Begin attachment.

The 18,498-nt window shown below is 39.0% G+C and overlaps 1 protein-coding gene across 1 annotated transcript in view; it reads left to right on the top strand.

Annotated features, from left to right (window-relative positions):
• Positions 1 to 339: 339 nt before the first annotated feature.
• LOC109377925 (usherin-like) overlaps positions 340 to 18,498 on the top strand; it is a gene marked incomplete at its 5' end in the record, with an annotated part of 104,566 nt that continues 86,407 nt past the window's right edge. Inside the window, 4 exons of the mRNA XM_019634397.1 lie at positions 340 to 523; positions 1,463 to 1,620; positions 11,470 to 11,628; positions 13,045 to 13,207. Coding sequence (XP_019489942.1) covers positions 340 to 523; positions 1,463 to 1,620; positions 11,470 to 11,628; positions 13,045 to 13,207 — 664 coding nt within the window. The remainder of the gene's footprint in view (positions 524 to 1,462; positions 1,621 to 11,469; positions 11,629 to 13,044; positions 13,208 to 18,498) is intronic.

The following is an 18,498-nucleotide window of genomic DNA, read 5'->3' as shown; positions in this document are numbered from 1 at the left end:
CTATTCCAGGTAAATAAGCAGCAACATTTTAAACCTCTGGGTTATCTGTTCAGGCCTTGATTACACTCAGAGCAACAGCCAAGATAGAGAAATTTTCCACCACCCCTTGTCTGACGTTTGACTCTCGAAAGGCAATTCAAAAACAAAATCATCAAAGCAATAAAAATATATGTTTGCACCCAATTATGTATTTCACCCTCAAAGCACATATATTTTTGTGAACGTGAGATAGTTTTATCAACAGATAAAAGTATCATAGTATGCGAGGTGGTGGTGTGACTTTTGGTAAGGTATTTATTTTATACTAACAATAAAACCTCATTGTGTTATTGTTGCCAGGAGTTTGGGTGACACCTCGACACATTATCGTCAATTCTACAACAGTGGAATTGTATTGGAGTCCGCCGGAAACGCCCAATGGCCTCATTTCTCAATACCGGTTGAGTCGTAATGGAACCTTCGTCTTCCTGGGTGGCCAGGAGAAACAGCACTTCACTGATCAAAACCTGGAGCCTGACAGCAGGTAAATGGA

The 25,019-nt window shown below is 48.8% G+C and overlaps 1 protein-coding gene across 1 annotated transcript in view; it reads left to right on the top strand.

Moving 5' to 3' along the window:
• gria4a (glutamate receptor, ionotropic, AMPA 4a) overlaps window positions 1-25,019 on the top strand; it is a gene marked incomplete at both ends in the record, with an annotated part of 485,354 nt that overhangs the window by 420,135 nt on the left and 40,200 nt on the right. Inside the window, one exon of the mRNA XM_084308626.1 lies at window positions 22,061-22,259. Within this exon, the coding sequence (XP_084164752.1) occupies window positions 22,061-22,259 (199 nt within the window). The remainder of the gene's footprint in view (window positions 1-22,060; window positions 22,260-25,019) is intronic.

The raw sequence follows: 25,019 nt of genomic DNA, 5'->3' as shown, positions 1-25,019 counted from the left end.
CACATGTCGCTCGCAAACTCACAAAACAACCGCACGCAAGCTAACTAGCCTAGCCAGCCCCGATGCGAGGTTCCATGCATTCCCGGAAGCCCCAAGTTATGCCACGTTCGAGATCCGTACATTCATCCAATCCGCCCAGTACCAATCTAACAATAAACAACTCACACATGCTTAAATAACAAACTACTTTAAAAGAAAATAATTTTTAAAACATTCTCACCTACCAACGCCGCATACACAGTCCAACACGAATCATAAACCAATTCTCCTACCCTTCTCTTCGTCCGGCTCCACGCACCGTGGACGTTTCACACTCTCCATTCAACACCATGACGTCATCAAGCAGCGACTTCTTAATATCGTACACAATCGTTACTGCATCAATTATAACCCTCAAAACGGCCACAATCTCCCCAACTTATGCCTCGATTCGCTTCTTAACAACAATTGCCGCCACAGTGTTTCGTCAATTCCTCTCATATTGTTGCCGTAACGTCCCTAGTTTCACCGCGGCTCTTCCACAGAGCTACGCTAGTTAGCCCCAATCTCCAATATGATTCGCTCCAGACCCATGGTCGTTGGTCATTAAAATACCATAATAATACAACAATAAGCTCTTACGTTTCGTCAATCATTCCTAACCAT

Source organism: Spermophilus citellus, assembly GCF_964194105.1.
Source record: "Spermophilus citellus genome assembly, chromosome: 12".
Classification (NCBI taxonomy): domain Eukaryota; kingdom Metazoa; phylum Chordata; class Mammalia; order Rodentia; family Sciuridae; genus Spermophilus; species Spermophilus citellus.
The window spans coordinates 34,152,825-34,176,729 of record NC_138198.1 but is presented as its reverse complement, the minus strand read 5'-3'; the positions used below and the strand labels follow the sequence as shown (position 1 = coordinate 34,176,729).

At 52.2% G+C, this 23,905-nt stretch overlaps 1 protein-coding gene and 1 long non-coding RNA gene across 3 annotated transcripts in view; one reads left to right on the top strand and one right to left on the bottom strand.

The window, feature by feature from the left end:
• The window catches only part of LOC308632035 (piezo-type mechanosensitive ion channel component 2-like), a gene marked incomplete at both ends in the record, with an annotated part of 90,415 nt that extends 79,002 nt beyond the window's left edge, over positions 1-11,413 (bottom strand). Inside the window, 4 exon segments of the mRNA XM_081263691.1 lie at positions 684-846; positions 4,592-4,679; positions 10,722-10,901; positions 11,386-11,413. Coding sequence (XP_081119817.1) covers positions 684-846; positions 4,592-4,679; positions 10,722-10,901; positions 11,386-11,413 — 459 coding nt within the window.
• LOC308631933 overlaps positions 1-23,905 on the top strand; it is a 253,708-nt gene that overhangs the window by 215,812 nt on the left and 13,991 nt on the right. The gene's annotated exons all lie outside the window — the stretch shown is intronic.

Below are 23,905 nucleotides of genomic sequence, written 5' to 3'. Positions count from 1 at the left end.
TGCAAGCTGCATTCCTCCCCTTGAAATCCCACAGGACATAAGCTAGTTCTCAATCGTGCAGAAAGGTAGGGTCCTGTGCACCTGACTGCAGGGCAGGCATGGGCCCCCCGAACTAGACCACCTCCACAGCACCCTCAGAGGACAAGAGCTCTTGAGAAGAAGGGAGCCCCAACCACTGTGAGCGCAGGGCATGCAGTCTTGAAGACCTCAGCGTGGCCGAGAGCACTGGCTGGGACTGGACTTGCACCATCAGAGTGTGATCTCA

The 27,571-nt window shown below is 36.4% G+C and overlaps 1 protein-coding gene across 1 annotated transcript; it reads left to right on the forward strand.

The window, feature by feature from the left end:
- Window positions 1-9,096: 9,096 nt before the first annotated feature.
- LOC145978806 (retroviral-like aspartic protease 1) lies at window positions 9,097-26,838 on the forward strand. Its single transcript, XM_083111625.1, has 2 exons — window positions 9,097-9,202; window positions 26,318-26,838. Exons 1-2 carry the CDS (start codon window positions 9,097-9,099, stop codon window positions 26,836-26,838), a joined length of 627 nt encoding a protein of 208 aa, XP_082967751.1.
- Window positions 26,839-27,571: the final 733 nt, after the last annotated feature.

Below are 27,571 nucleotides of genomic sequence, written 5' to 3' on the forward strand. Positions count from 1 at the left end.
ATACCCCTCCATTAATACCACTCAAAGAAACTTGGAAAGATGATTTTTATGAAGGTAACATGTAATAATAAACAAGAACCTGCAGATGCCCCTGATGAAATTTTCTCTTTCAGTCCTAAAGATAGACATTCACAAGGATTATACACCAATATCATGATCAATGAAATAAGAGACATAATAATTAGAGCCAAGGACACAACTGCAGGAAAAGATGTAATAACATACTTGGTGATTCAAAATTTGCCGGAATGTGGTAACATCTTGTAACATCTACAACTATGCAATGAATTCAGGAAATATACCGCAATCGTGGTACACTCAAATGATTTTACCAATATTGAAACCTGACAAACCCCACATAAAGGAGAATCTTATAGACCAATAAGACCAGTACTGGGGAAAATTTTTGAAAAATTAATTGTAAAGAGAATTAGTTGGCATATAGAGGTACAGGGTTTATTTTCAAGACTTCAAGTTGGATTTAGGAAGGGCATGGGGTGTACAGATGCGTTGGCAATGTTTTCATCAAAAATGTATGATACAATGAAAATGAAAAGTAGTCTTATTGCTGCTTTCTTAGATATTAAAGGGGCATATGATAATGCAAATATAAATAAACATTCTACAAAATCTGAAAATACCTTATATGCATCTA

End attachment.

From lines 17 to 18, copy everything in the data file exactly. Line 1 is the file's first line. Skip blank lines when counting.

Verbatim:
The window, feature by feature from the left end:
• The window catches only part of LOC308632035 (piezo-type mechanosensitive ion channel component 2-like), a gene marked incomplete at both ends in the record, with an annotated part of 90,415 nt that extends 79,002 nt beyond the window's left edge, over positions 1-11,413 (bottom strand). Inside the window, 4 exon segments of the mRNA XM_081263691.1 lie at positions 684-846; positions 4,592-4,679; positions 10,722-10,901; positions 11,386-11,413. Coding sequence (XP_081119817.1) covers positions 684-846; positions 4,592-4,679; positions 10,722-10,901; positions 11,386-11,413 — 459 coding nt within the window.